Simon & Schuster.
1,117 pages. $30. The 1980 Republican convention was out of control. From his perch in the CBS anchor booth, Walter Cronkite was brokering a deal that would put former President Gerald R. Ford on the Reagan ticket. At a nearby hotel, George Bush squirmed anxiously in his suite, awaiting a phone call that might never come.
During a break in the action, a rookie reporter hurrying down a corridor at the convention hall found himself overtaken by the loping gait of Richard L. Strout, a journalistic legend who'd been covering presidential politics since the days of Warren G. Harding. Never breaking stride, Mr. Strout grumped that all this excitement was taking place after his weekly deadline had passed. Worse, he'd embarrassed himself by writing about what a dull convention the Republicans had put on, a column his knowledgeable audience would read only after the convention was over. The young reporter tried offering words of sympathy, but Mr. Strout would have none of it. "That isn't anything," he said dismissively. As if savoring a treasured memory, he explained, "I had Dewey beating Truman."
He certainly did, and he wasn't alone. Three weeks before election day, a Newsweek magazine poll appeared on newsstands. Fifty top political reporters had been asked by the magazine who would win the election; all picked Thomas E. Dewey, the Republican nominee. "The landslide for Dewey will sweep the country," Newsweek reported confidently.
As recounted by historian David McCullough in his mammoth, marvelously written biography of the nation's 33rd president (or 32nd, as Harry S. Truman would have it; he objected to Grover Cleveland's getting counted twice), only one prominent person in America seemed convinced that Truman would win that year: the president himself. In comments to his staff and letters to his family, he consistently predicted victory, no matter what the polls and pundits said. "At no point in the campaign did any of the staff, or the press, or his family ever see Truman show a sign of failing stamina, or failing confidence," Mr. McCullough writes.
Although the outcome of the election is a familiar story, the lively retelling of that campaign is a tribute to the author's celebrated talents as a writer ("The Path Between the Seas," "Mornings on Horseback"). Reading this admiring chronicle, one is occasionally at a loss to understand why the whole country didn't share Truman's confidence.
There are no major surprises in the elaborately detailed portrait of Truman's life, which stretches nearly 1,000 pages in length and covers the story from the arrival of his forebears in western Missouri in the mid-1800s until his death there on the day after Christmas in 1972. The facts of Truman's life have been told before, much of it by Truman himself in thousands of letters to friends and relatives and in his memoirs. What Mr. McCullough has done, with great narrative force, is to evoke Truman's sometimes romantic, often ornery, spirit and to make a %o persuasive case for him as one of the great figures of the century.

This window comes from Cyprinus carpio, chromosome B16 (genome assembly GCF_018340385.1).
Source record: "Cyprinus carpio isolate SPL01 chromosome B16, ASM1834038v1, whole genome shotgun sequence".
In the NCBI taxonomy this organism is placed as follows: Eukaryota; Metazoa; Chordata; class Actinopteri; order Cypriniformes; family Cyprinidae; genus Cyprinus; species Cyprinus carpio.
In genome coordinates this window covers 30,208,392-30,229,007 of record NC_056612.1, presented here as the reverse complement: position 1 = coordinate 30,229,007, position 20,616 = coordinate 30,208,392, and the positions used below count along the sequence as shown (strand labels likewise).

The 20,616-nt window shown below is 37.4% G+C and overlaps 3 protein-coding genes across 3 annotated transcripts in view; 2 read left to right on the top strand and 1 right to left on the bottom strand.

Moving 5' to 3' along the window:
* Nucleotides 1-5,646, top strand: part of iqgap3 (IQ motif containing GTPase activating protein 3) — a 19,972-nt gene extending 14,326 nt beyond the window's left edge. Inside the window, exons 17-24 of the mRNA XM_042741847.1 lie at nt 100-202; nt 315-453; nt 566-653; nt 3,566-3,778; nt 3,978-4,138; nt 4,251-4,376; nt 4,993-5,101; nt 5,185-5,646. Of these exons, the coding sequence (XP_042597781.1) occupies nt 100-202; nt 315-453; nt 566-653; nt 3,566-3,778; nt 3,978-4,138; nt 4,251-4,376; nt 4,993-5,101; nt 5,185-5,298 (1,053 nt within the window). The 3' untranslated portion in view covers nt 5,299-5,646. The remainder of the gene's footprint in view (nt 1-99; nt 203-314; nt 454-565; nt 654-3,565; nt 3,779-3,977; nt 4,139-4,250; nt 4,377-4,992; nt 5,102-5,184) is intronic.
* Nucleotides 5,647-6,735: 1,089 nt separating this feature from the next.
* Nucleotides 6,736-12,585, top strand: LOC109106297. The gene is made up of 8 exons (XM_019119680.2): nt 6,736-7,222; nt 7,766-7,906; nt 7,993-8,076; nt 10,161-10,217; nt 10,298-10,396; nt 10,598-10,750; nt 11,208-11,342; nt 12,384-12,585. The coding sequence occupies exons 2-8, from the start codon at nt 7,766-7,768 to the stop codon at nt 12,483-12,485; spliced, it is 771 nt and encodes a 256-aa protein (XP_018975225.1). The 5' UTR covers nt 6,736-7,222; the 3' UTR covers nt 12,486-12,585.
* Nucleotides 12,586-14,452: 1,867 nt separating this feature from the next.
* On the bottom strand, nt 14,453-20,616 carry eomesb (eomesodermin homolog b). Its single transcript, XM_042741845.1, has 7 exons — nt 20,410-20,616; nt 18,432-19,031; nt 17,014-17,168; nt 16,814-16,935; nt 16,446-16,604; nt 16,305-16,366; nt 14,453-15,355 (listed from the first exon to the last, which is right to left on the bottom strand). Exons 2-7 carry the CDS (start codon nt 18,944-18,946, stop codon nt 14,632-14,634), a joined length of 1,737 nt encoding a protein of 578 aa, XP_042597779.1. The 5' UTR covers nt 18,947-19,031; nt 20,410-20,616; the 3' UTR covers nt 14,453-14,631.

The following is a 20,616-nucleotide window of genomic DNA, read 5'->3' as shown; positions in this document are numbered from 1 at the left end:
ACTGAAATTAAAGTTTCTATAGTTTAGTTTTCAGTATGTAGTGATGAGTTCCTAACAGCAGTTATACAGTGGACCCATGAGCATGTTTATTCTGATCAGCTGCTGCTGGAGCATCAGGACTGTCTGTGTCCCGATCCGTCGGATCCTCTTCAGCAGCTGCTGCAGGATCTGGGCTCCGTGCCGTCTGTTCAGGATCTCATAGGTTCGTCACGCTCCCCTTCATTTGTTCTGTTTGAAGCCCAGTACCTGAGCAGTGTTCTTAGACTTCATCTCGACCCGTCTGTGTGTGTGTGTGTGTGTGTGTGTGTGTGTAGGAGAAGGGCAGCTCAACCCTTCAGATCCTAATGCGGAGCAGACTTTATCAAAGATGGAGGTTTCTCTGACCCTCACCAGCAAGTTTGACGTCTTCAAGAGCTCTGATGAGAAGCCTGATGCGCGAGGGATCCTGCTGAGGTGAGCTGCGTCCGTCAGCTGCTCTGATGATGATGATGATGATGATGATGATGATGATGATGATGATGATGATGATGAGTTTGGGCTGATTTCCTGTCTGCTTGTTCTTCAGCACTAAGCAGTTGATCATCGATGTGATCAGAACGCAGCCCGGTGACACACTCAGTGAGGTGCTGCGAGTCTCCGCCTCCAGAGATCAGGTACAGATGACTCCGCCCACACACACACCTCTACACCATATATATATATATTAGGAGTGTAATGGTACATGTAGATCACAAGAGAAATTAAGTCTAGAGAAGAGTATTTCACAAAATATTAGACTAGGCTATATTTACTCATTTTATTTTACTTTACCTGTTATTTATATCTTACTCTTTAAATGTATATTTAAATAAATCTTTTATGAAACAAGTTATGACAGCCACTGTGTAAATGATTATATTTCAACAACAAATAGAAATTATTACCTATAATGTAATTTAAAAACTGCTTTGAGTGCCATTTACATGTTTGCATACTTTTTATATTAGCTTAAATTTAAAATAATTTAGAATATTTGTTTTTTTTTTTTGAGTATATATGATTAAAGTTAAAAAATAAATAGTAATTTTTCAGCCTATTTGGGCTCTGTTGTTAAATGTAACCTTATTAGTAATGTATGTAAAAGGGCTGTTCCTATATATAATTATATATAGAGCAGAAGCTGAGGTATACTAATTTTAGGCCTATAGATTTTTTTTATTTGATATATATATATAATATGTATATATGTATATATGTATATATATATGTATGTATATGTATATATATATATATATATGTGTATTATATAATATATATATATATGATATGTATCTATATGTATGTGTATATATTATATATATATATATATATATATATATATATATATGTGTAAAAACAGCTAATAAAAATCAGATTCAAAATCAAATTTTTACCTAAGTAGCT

In tracing his rise to the nation's highest office, which Truman never seriously sought, and his growth as a leader once he got there, Mr. McCullough appears to have achieved his goal of creating the definitive Truman biography. This is a work of the old school, it must be added, mercifully free of amateur psychoanalysis or speculation about Truman's motives in places where the record is inconclusive.
Harry S. Truman grew up among survivors of the great push westward. His hometown of Independence, Mo., was a staging area for the commerce of the frontier. Farming life and a stint as an Army officer in World War I provided much of his higher education; his formal schooling stopped after the 12th grade. He was a late bloomer, arriving on the national scene at the age of 50, a product of the corrupt politics of Kansas City's infamous Pendergast machine. His own integrity was never seriously questioned, although his administration was singed by scandal; he became the man who led the United States into a Cold War it would ultimately win, and was the first president of the television age.
"[A]s much as any president since Lincoln, he brought to the highest office the language and values of the common American people," Mr. McCullough writes. "He came directly from the people. He was America." There was certainly nothing common about the decisions Truman made during his years as president, decisions that will reverberate well into the 21st century -- dropping the atomic weapon on Japan and giving the go-ahead to build the hydrogen bomb; his later refusal to use nuclear force in the Korean War; granting diplomatic recognition to Israel; becoming the first president to push for national health insurance. He relished making decisions, despite the anguish it often caused him, because, he said, that was his job.